Sie sind auf Seite 1von 3

Revised: September 15, 2016

Word count: about 353 words.


Pete Willows willows@aucegypt.edu

Democracy, through the barrel of a gun


Bush. By Jean Edward Smith. 2016. 832 pps. Simon &
Schuster. ISBN 9781476741192. $35.00.

Biographer Jean Edward Smith, professor emeritus at


the University of Toronto, has written biographies on US
presidents Dwight Eisenhower, Franklin Roosevelt and
Ulysses Grant. George W. Bush cancelled his meeting with
Smith after learning Smith had written a criticism of Bushs
father so we never hear from our subject.
Nothing profound emerges in this biography, and
perhaps because todays information leaks, social media and
news outlets have left us little to wonder about the
machinations of Bushs presidency. We already know Bush
seemed obsessed with confidently making decisions. Im
the decider, he told us. His memoir was titled, Decision
Points.

There are however items inconsistent with the 2015


biography on Bushs father, by Jon Meacham. For example,
Meacham writes that Bush Sr. claimed never to have offered
his son advice during the younger Bushs presidency. This
book claims otherwise, and refers to times when Bush Sr.
was calling the White House switchboard, and also has Bush
Jr. frequently conferring with his father tte--tte.
We see the paradox of Bush Jr. he successfully
navigated the Financial Crisis of 2007 / 2008 by listening to,
and implementing ideas by, his Treasury Secretary and the
Chairman of the US Federal Reserve. Juxtapose this with the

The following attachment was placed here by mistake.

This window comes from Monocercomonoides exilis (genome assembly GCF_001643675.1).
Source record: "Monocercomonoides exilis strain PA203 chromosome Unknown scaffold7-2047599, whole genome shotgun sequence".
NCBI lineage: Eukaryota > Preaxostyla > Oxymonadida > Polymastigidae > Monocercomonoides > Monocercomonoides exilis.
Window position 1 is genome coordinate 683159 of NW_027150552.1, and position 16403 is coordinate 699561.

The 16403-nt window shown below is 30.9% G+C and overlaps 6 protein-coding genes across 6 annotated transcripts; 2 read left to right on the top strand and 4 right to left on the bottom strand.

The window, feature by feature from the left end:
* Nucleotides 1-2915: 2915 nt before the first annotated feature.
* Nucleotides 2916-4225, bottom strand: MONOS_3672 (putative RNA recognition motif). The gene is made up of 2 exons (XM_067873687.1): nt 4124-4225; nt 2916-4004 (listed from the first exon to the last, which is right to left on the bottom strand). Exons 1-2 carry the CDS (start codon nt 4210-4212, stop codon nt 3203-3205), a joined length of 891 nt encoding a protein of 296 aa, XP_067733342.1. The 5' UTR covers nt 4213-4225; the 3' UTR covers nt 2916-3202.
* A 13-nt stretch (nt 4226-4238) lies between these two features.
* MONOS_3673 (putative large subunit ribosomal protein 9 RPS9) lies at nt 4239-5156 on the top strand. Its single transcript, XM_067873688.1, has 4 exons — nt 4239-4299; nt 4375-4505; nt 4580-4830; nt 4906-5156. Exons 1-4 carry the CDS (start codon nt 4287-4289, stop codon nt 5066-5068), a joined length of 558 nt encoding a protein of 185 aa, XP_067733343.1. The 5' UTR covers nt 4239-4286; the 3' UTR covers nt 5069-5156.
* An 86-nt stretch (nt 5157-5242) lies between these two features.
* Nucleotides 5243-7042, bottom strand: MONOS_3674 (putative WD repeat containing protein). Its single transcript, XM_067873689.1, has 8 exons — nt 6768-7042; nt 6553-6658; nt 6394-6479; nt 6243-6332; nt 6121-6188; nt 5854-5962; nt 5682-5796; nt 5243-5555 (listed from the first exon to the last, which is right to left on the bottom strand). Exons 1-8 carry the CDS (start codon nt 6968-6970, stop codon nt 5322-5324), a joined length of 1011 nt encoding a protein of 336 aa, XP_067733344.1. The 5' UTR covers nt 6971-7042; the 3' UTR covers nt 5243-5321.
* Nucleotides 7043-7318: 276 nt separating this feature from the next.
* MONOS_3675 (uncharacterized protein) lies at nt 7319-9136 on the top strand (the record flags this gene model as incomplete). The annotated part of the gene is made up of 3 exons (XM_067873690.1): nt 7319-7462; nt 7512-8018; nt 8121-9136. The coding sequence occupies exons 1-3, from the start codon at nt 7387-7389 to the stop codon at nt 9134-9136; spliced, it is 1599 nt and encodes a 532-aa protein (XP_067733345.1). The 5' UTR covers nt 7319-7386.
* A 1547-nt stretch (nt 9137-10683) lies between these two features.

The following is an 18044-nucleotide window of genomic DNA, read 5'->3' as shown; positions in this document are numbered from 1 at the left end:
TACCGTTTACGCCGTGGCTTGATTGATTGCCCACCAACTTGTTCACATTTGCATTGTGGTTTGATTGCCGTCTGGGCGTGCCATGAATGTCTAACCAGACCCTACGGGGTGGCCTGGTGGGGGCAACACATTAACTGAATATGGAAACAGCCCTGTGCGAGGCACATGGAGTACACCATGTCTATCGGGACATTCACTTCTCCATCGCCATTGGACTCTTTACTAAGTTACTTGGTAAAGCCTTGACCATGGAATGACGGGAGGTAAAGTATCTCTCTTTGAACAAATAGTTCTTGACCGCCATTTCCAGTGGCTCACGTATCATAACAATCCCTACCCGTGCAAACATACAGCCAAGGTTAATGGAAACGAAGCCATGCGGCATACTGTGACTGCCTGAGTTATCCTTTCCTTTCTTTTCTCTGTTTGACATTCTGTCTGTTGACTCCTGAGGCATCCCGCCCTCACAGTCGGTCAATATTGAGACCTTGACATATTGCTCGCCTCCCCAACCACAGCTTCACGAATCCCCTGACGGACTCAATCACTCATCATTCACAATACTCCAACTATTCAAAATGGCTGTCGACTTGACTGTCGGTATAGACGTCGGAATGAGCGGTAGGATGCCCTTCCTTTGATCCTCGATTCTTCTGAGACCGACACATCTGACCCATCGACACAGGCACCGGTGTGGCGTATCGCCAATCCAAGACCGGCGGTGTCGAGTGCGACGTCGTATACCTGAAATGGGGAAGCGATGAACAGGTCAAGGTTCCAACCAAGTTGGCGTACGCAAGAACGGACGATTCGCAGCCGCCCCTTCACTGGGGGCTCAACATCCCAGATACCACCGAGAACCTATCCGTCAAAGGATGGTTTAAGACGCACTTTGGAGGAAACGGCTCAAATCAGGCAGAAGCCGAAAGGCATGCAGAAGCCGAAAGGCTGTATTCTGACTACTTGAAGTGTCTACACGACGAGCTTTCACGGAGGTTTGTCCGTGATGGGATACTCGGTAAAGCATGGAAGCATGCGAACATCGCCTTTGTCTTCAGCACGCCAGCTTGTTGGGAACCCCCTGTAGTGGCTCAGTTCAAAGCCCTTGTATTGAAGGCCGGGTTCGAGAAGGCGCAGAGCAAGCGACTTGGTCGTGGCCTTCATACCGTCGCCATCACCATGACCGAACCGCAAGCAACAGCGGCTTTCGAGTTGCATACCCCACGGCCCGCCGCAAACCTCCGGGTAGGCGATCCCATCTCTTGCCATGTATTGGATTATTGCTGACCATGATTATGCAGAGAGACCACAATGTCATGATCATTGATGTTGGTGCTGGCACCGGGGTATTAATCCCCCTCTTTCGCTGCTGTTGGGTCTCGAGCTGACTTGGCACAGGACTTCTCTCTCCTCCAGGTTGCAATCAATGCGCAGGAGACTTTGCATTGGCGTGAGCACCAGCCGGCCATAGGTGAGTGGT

same Bush, retiring generals who disagreed with his
proposed 2007 Troop Surge in Iraq; the same Bush, refusing
to listen to his cabinet and the US House and Senate, and all
of whom vehemently disagreed with the surge.
Repeatedly, Smith tells us of a president on a crusade
for God to defeat evil on Earth, and all the while professing
the need to convert the world to democracy. He made
bizarre references from the Bible to French President Jacques

Chirac, Gog and Magog are at work in the Middle East.


Chirac had to consult a theologian to find out what Bush was
talking about.
One thing lingers. While in office, Bush fiendishly read
fourteen biographies on Abraham Lincoln, the president who
presided over the US Civil War, which killed more Americans
than World War I and World War II combined, and almost
ended the United States. What was Bush looking for?
Pete Willows is a contributing writer to The Egyptian
Gazette, and its weekly magazine version, The Egyptian Mail.
He can be reached at willows@aucegypt.edu